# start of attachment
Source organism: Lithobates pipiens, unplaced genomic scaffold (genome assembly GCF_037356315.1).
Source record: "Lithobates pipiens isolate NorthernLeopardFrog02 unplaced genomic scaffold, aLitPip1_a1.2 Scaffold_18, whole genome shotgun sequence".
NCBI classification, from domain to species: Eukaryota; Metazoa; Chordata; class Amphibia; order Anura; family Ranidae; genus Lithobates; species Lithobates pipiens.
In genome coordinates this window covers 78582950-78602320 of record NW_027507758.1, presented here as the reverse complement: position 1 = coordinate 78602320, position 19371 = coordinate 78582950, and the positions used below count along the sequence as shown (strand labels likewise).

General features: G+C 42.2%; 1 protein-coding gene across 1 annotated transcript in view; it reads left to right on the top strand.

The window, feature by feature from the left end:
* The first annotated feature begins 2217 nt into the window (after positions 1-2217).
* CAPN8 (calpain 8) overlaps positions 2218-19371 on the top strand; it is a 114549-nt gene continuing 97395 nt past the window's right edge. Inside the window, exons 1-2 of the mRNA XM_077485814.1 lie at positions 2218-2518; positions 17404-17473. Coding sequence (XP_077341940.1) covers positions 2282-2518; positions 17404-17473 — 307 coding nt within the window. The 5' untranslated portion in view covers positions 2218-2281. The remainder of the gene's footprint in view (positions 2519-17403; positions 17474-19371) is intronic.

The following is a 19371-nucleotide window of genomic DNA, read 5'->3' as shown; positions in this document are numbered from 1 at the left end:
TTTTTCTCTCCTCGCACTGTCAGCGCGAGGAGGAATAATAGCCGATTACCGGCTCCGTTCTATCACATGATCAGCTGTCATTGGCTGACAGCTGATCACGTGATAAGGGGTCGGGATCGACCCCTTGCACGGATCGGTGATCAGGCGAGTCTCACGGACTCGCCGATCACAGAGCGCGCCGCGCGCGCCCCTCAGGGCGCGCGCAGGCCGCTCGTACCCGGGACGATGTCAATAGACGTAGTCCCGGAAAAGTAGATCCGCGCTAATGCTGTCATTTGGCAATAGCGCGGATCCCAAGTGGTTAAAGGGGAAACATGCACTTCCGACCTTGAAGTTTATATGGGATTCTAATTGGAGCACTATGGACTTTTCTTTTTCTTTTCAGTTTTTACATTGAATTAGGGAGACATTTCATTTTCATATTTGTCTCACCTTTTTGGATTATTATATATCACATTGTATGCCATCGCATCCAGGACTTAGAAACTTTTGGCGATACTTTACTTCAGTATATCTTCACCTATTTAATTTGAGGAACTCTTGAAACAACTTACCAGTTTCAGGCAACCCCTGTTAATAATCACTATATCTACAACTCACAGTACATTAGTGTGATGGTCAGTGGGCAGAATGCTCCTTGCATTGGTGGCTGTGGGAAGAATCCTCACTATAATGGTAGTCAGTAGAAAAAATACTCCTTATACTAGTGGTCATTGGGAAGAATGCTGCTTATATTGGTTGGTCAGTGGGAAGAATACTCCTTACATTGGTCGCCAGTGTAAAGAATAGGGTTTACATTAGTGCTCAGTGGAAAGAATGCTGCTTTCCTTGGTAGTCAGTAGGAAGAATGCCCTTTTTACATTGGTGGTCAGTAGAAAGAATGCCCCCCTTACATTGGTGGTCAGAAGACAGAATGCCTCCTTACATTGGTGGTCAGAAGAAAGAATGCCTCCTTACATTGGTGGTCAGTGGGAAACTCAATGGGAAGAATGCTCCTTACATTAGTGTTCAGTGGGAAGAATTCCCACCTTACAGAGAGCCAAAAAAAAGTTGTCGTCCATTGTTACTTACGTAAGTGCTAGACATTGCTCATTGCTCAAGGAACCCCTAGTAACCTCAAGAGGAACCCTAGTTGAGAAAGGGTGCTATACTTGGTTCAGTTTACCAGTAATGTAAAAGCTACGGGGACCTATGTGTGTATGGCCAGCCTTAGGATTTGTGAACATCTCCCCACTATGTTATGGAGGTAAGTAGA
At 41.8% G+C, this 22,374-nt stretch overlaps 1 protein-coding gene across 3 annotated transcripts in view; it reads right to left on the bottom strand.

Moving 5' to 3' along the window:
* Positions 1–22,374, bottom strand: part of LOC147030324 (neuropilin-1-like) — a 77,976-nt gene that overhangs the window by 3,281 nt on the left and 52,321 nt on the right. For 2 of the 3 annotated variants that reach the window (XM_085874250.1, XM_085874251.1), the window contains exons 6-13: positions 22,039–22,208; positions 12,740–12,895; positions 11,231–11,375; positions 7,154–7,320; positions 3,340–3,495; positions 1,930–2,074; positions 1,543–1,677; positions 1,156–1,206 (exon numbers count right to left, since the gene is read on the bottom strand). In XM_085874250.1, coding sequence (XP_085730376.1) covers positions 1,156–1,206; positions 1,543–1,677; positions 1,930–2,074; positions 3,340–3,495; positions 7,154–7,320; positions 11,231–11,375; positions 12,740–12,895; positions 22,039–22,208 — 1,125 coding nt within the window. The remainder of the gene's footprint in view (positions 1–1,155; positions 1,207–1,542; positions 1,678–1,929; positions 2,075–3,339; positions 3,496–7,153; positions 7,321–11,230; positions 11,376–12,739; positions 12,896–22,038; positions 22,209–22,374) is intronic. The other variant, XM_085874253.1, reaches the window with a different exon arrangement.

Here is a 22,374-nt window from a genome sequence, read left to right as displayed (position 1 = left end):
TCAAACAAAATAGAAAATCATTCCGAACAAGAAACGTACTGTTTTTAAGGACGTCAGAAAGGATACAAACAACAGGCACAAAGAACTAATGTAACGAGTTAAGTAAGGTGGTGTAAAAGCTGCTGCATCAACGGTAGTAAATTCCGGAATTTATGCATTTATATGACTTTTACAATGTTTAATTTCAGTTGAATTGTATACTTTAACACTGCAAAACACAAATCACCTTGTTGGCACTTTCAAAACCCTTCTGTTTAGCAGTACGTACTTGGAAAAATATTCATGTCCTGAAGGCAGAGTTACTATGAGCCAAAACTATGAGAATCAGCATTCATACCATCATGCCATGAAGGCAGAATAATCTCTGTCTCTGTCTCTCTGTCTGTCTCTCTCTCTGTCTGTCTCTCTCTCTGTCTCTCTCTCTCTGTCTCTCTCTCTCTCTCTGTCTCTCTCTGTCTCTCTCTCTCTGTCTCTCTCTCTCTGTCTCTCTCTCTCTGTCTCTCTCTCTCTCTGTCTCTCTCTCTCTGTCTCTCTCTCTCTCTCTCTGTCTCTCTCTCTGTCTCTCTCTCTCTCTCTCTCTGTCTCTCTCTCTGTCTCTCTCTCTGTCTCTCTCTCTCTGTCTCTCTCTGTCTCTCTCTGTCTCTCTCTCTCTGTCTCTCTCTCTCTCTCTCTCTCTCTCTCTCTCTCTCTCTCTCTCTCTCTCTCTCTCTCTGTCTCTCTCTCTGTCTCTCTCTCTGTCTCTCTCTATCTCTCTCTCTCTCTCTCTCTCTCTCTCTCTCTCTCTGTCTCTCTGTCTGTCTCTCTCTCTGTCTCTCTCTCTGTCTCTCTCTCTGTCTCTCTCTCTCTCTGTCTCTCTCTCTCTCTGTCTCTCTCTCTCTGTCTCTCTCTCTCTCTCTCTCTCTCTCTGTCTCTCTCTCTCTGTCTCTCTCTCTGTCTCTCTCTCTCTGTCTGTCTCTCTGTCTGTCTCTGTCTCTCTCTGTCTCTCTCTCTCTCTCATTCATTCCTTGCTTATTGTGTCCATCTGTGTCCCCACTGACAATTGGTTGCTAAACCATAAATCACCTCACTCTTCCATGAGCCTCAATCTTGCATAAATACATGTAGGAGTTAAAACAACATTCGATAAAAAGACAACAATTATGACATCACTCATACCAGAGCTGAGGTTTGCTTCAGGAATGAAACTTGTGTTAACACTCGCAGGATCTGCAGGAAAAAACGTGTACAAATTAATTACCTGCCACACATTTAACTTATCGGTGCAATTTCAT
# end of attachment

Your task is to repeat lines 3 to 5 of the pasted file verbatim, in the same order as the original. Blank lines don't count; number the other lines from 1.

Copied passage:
NCBI classification, from domain to species: Eukaryota; Metazoa; Chordata; class Amphibia; order Anura; family Ranidae; genus Lithobates; species Lithobates pipiens.
In genome coordinates this window covers 78582950-78602320 of record NW_027507758.1, presented here as the reverse complement: position 1 = coordinate 78602320, position 19371 = coordinate 78582950, and the positions used below count along the sequence as shown (strand labels likewise).

General features: G+C 42.2%; 1 protein-coding gene across 1 annotated transcript in view; it reads left to right on the top strand.